When I heard actor Hugh Jackman played Colorado Senator Gary Hart, the charismatic reform-minded Democrat in The Front Runner, it piqued my curiosity. That said, with my history on US politics of the 1980s very rusty, a little investigative reading was in order. So what did I discover? Well, Senator Hart was considered in almost every respect the front runner for the 1988 Democratic presidential nomination until the sordid details of an extramarital affair with Hart’s girlfriend Donna Rice sidelined his campaign. In some respects Harts public humiliation was also the beginning of the tabloidisation of news media and politics.
While The Front Runner doesn’t follows every single important detail of Senator Hart’s rise and fall, it gives us instead a glimpse inside the inner circle of Hart’s intense campaign over three crucial weeks. One of the interesting aspects of the film deals with an unwritten rule that the press shouldn’t report on or meddle in the private affairs of politicians, in particular the shady behaviour of elected officials who cheat of their wives. Interestingly, Hart time and time again throughout the film points out that his private life cannot be the issue in a presidential race. Hart is in particular dumbfounded in an early scene from the film, when he is interviewed by a young Washington reporter (played by Mamoudou Athie) about his views on marriage and morality. It ultimately sets up how out of touch he is with societal values despite being such a highly intelligent person.
It’s worthy of a mention that the film highlights the time in place where womanising was once accepted in a story told by actor Alfred Molina as Ben Bradlee, the chief editor of the Washington Post; where he tells his colleagues that after Kennedy died, Lyndon Johnson sat down a bunch of reporters to remind them that they were going to show him (Johnson) the same courtesy they payed Kennedy in regards to his womanising. That said, Hart some twenty years later has a hard time accepting that times have changed since then. In jest Hart throws out a challenge to reporters to follow him around on his weekends. Of course, we all know what is coming next as things play out horribly for Hart, and he is surprisingly undone by Miami Herald reporters, who followed up on a phone tip that Hart was having an affair.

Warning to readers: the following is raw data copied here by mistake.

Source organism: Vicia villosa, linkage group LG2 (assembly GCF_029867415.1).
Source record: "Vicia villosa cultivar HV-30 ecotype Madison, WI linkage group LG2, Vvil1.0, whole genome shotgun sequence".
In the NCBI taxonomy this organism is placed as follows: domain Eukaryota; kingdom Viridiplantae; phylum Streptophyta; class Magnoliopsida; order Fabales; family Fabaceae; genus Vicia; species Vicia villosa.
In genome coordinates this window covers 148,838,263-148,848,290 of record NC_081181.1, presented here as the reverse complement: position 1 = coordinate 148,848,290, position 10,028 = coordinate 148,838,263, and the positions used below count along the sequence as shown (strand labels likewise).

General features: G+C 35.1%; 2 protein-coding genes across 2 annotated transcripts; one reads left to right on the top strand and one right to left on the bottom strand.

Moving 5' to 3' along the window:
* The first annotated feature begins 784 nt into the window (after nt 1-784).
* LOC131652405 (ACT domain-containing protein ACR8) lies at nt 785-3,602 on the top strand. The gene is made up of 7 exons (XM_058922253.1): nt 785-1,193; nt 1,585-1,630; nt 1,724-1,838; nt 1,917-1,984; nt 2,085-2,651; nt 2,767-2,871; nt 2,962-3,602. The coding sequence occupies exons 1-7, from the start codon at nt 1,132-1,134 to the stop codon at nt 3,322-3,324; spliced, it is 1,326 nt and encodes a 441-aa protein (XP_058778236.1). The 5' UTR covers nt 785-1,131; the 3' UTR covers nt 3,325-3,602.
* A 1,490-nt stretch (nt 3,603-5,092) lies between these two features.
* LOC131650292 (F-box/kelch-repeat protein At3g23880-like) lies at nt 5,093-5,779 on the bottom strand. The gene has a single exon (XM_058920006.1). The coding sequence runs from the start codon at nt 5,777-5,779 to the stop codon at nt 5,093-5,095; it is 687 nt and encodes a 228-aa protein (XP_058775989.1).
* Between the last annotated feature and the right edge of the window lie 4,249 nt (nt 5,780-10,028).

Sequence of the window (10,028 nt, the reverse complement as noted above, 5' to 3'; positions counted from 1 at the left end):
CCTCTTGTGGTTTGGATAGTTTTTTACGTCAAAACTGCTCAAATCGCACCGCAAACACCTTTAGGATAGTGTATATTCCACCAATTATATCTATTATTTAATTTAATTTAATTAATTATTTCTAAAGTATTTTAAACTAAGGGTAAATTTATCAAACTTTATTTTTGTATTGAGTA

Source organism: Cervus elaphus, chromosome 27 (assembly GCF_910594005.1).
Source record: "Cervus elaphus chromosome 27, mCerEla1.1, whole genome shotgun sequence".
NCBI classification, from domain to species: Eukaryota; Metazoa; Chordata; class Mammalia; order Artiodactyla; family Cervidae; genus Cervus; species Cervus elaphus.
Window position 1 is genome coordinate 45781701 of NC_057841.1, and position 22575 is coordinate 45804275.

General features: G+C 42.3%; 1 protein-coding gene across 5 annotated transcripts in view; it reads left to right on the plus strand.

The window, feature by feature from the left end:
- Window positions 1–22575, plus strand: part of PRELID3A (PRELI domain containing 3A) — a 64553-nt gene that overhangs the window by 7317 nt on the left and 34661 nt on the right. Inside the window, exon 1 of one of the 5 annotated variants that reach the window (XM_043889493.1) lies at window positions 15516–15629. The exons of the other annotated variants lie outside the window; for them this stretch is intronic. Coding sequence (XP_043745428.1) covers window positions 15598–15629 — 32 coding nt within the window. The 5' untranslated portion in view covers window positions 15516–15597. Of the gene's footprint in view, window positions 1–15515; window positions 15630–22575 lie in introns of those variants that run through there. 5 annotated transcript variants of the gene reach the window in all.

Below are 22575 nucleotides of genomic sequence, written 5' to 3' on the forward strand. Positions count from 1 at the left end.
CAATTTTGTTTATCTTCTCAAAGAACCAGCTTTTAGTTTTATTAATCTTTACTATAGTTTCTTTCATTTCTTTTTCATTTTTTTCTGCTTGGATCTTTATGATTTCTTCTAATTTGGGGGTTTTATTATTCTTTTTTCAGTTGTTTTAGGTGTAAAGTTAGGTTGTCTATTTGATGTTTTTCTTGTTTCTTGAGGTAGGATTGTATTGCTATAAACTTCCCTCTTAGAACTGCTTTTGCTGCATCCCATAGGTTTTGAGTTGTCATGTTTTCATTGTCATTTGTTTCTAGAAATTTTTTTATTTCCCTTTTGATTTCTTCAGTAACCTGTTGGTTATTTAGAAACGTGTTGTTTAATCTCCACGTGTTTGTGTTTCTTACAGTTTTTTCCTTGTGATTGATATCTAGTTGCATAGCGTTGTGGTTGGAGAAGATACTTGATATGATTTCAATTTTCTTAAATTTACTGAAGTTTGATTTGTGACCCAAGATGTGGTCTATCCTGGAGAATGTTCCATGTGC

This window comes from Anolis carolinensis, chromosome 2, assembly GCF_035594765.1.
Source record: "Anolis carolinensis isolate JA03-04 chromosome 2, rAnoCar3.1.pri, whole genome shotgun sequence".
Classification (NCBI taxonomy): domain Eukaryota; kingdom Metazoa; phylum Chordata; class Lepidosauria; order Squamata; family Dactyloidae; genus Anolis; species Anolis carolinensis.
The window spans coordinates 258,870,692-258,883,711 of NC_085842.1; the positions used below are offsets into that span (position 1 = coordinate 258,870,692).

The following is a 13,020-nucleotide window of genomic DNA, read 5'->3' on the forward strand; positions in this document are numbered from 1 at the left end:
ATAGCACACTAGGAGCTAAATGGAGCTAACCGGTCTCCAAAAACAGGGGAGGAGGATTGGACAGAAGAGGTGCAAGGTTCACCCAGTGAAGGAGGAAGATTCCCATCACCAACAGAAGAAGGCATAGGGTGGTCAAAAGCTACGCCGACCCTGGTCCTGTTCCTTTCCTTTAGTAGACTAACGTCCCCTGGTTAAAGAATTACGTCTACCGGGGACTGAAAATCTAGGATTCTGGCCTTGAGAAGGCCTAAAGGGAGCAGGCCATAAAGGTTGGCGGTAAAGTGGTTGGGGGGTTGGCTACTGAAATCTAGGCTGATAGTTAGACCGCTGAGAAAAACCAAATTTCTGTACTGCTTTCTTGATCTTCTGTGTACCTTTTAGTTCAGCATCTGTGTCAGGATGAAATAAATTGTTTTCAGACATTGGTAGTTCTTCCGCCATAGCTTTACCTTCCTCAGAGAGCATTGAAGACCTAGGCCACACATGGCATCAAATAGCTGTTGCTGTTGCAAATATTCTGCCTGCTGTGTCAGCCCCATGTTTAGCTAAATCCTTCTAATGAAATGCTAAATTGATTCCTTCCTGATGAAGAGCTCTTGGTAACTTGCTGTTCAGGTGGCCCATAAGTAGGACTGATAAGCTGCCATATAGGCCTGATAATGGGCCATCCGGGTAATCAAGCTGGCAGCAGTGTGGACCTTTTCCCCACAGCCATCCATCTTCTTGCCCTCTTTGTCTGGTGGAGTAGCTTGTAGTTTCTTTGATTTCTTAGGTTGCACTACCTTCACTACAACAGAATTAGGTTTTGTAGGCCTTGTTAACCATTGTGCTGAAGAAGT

While director Jason Reitman does a decent job at bringing Hart’s downfall to the screen, I’m less convinced he does justice to the film’s other story that of Hart’s suffering wife, played by Up In The Air star Vera Farmiga, who seems like a pedestrian in the story when she should really be part of our focus in determining whether Hart is a villain or hero. Moreover, lets not forget Sara Paxton, who plays Hart’s girlfriend Donna Rice. She also seems lost in the mix and comes across neither here or there. I would have liked to see more of her story too, but with the story focused squarely on Hart, it was never going to happen and that’s a shame.
But for all the performances, which are equally measured and seemingly strong across the whole ensemble, The Front Runner ultimately belongs to Hugh Jackman as Gary Hart. It’s a type of dramatic role that I like to see Jackman tackle, especially a role as far away from his success in the X-men series. In short, Jackman plays the brilliant but flawed Senator with gumption and respect, especially because Gary Hart is still alive and probably because Hart played an important role in a variety of public roles later in life during the Barack Obama era.
People will argue that it was a travesty that Hart resigned from elected office in 1987, while others will say he got what he deserved. It’s a debate that has us asking the same questions about the current crop of politicians who hold positions in high office today. All in all, I think Hart begrudgingly resigned not because he gave a shit what the public thought of him but because he refused to put his family through more pain. I believe a part of him still though refused to take responsibility for his actions. He seriously believed that although some things in public life seemed interesting, it didn’t necessarily mean it was newsworthy.